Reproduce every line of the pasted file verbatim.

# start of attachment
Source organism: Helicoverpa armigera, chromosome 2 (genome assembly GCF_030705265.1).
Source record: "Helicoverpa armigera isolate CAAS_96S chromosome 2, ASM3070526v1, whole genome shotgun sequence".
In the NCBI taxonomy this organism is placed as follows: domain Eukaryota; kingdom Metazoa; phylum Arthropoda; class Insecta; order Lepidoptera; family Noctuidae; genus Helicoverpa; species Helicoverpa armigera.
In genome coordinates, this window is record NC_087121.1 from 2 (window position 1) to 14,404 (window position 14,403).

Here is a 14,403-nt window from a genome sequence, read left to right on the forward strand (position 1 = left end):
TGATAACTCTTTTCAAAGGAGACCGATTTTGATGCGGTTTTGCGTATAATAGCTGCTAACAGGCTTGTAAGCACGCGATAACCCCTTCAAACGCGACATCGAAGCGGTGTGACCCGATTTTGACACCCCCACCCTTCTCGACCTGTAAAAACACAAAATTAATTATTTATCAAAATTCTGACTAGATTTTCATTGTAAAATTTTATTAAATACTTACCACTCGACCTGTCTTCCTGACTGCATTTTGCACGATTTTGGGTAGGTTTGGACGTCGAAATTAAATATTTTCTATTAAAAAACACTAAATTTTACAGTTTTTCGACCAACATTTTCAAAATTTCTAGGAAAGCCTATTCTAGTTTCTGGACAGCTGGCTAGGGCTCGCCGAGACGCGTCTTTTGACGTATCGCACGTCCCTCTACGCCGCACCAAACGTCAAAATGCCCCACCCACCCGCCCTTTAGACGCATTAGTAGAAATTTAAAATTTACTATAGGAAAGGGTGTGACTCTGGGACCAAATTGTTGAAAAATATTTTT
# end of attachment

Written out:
Source organism: Helicoverpa armigera, chromosome 2 (genome assembly GCF_030705265.1).
Source record: "Helicoverpa armigera isolate CAAS_96S chromosome 2, ASM3070526v1, whole genome shotgun sequence".
In the NCBI taxonomy this organism is placed as follows: domain Eukaryota; kingdom Metazoa; phylum Arthropoda; class Insecta; order Lepidoptera; family Noctuidae; genus Helicoverpa; species Helicoverpa armigera.
In genome coordinates, this window is record NC_087121.1 from 2 (window position 1) to 14,404 (window position 14,403).

Here is a 14,403-nt window from a genome sequence, read left to right on the forward strand (position 1 = left end):
TGATAACTCTTTTCAAAGGAGACCGATTTTGATGCGGTTTTGCGTATAATAGCTGCTAACAGGCTTGTAAGCACGCGATAACCCCTTCAAACGCGACATCGAAGCGGTGTGACCCGATTTTGACACCCCCACCCTTCTCGACCTGTAAAAACACAAAATTAATTATTTATCAAAATTCTGACTAGATTTTCATTGTAAAATTTTATTAAATACTTACCACTCGACCTGTCTTCCTGACTGCATTTTGCACGATTTTGGGTAGGTTTGGACGTCGAAATTAAATATTTTCTATTAAAAAACACTAAATTTTACAGTTTTTCGACCAACATTTTCAAAATTTCTAGGAAAGCCTATTCTAGTTTCTGGACAGCTGGCTAGGGCTCGCCGAGACGCGTCTTTTGACGTATCGCACGTCCCTCTACGCCGCACCAAACGTCAAAATGCCCCACCCACCCGCCCTTTAGACGCATTAGTAGAAATTTAAAATTTACTATAGGAAAGGGTGTGACTCTGGGACCAAATTGTTGAAAAATATTTTT